Time to Stretch the Match?

One of the key elements of the so-called “ideal” DC plan, along with auto-enrollment and auto-escalation, is the stretch match. A relativity new concept, very few plan sponsors are using it — which can be both a good thing and a bad thing for advisors.

Let’s review the stretch match, including its benefits and the objections to it.

If a plan offers a match of 50% of the first 6%, for example, a stretch match might offer 25% of the first 12%, which comes out to the same percentage (assuming comparable adoption rates by participants) but forces participants to defer more to get the full match. Research and common sense shows that people tend to defer at or close to the match; most people are not likely to defer more. It’s also important to spell out what the actual dollar amount is, rather than percentages, which most people don’t understand.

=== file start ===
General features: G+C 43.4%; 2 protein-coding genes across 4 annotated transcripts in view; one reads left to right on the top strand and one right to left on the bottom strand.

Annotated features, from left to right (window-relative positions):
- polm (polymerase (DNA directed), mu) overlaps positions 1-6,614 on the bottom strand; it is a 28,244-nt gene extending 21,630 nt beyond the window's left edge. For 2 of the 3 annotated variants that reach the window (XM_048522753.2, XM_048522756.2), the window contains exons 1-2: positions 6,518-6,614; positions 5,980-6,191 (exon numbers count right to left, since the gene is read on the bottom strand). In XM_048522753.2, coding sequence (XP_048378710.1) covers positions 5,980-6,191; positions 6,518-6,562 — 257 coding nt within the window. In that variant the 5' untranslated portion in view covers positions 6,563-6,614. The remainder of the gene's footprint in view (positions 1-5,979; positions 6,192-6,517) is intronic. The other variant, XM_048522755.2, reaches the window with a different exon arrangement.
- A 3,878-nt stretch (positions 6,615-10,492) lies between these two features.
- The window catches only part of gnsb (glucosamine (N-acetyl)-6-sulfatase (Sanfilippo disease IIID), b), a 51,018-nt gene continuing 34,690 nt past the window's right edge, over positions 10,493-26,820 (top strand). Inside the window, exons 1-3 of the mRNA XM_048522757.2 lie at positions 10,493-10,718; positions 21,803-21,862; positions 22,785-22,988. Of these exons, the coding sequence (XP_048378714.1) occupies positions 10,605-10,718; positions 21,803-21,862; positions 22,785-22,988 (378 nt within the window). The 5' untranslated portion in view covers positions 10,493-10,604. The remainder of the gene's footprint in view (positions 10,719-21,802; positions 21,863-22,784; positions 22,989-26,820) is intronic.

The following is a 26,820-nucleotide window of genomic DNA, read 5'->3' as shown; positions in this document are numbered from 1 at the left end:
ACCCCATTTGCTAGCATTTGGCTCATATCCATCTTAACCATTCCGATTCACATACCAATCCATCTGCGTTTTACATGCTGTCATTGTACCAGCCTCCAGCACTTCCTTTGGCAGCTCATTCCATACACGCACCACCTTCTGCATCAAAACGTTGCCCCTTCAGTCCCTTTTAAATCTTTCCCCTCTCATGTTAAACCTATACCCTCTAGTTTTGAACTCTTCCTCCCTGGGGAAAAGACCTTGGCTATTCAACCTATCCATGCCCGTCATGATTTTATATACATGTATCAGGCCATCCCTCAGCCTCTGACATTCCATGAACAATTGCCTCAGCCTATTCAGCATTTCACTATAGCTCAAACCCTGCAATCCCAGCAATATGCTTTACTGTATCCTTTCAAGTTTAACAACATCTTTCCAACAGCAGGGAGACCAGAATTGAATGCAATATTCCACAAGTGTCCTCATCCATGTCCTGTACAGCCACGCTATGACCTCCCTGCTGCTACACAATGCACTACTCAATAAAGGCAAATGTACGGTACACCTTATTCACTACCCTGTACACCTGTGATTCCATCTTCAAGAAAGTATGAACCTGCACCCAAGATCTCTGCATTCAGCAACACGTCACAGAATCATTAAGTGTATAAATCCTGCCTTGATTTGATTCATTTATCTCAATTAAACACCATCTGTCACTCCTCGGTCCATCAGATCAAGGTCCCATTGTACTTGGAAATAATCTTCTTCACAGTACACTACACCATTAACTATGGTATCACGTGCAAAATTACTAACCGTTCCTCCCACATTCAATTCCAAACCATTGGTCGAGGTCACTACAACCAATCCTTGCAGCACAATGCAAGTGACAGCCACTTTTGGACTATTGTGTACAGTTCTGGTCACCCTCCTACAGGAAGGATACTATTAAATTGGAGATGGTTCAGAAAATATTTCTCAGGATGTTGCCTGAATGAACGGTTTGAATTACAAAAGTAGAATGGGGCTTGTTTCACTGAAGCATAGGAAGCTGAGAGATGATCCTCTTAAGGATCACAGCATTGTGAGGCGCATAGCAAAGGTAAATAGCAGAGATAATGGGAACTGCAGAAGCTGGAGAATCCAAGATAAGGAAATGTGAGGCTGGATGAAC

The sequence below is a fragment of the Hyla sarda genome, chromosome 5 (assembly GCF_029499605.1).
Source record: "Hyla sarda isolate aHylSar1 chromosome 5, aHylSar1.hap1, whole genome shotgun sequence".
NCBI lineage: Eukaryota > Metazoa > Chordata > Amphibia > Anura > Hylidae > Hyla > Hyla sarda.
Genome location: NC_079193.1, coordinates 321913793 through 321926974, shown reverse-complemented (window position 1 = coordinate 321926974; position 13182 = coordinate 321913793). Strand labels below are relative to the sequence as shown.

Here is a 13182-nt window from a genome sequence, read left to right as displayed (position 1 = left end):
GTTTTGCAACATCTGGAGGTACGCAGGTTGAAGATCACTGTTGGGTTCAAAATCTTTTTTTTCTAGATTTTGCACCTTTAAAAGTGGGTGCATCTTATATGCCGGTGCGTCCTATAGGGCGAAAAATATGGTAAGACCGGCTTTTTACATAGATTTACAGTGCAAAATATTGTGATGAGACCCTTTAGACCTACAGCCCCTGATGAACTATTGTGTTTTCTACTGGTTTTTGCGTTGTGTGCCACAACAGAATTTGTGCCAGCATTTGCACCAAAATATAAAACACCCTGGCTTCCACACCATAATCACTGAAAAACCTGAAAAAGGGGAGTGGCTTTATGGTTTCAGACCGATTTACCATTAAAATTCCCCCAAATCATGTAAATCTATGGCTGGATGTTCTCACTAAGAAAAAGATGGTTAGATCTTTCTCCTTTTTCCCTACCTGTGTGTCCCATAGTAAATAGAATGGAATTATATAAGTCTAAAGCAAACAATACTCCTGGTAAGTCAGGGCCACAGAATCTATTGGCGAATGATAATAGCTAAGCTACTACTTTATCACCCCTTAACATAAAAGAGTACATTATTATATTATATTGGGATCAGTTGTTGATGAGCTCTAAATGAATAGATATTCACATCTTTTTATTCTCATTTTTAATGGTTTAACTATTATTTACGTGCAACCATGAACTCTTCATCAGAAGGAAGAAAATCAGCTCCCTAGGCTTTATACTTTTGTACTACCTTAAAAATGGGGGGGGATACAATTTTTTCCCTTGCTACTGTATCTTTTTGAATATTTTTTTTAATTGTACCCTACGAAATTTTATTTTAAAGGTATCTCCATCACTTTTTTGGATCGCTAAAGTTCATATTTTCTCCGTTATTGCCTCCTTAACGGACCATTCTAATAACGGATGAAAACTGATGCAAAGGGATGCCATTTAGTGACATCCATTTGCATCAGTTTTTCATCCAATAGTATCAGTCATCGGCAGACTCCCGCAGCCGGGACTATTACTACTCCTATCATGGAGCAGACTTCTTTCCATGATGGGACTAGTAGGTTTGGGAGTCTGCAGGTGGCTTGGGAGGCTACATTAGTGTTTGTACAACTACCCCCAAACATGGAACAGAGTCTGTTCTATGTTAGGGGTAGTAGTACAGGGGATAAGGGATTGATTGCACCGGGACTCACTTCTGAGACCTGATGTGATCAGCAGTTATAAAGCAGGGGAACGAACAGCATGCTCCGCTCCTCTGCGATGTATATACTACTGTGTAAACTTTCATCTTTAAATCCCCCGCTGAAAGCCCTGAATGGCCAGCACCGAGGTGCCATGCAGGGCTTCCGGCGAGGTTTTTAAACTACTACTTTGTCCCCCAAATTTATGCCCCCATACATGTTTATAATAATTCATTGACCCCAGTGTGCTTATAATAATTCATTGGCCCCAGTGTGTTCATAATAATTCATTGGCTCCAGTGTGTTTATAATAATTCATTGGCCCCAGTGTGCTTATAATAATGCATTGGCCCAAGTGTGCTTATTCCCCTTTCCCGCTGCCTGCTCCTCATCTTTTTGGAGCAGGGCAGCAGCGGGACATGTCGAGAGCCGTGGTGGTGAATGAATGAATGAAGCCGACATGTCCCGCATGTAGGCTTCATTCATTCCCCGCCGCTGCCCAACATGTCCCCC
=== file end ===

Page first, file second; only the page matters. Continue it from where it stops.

Objections or concerns voiced at many TPSU programs by plan sponsors include:

  • People who cannot afford to defer up to the full amount will miss out on matching dollars they got previously.
  • Those who are deferring up to the match will lose some benefit.
  • Highly compensated employees may not be able to defer up to the full match.

Responses to these objections are that the DC plan is for the benefit of a majority of the workers and, if highly compensated employees cannot defer enough to qualify for the full match, a nonqualified plan might be a better option. Secondly, the amount of money these workers might miss out on is relatively small. Overall, a stretch match benefits the majority of people who might be incentivized to defer more, and it will help the company save money and increase productivity if more people are able to retire on time. As with most things, there’s a cost/benefit analysis and a decision to make.

While saving money is not the goal of a stretch match, it can help defray increased costs for plans that have a match and auto-enroll workers.

Plan advisors can get stuck in a “sea of sameness,” especially as the DOL’s final fiduciary rule results in more advisors acting as a fiduciary. The stretch match is new and really interests plan sponsors who see the obvious benefits — which means it can be a way to distinguish your advisory practice.

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